Results:

In 2004, respondents meeting Healthy Campus 2010 objectives for self-reported moderate and vigorous physical activity (MVPA) was 42.20% (95% CI = 41.75 to 42.65) and 48.60% (95% CI = 48.14 to 49.06) for strength (STRENGTH) training behavior. Progress quotients demonstrated that 12.93% and 7.87% of target objective for MVPA and STRENGTH respectively had been achieved from baseline. Those who received information reported engaging in more frequent physical activity behavior compared with those who did not (P < .001).

Conclusions:

Results suggest the need for continued commitment to increasing physical activity behavior. The provision of physical activity/fitness information may be one mechanism through which this can be achieved.

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Lara M. Duke and Cindy K. Piletic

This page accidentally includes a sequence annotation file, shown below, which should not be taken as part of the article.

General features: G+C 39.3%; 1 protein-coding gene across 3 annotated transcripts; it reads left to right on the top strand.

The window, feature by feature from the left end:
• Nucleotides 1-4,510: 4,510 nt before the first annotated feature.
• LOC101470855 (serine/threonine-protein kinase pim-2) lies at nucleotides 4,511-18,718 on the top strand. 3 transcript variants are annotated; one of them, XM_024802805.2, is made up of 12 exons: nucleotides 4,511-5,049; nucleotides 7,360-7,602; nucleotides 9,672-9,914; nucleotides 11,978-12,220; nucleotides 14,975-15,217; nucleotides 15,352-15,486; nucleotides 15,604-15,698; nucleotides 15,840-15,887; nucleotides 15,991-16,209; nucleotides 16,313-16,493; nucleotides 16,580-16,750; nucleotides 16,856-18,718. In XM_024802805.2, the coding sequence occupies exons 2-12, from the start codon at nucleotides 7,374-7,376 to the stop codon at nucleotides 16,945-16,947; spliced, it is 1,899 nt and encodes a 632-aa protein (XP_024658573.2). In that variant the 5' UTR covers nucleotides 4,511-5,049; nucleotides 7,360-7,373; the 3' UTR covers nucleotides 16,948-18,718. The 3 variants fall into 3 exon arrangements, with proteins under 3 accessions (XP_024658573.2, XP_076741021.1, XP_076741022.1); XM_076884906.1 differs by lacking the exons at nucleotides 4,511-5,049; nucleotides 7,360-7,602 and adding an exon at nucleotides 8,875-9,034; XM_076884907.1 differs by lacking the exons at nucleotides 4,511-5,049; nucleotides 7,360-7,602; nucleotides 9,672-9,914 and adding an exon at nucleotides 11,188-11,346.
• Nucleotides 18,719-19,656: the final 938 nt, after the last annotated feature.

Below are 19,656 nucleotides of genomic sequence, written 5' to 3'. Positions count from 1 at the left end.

This paper explores the use of collaboration theory and the consensus building framework to develop institutional strategic alliances at two North American postsecondary institutions. Collaboration between institutional and/or external partners offers rich opportunities to develop creative programming that provides students with opportunities for service learning situated in a well-planned curriculum. The collaboration development capitalizes on mutually beneficial outcomes for all partners and affords more informed decision making and impact than if partners were working individually. This paper highlights two successful partnerships and outlines the future direction of those collaborative alliances.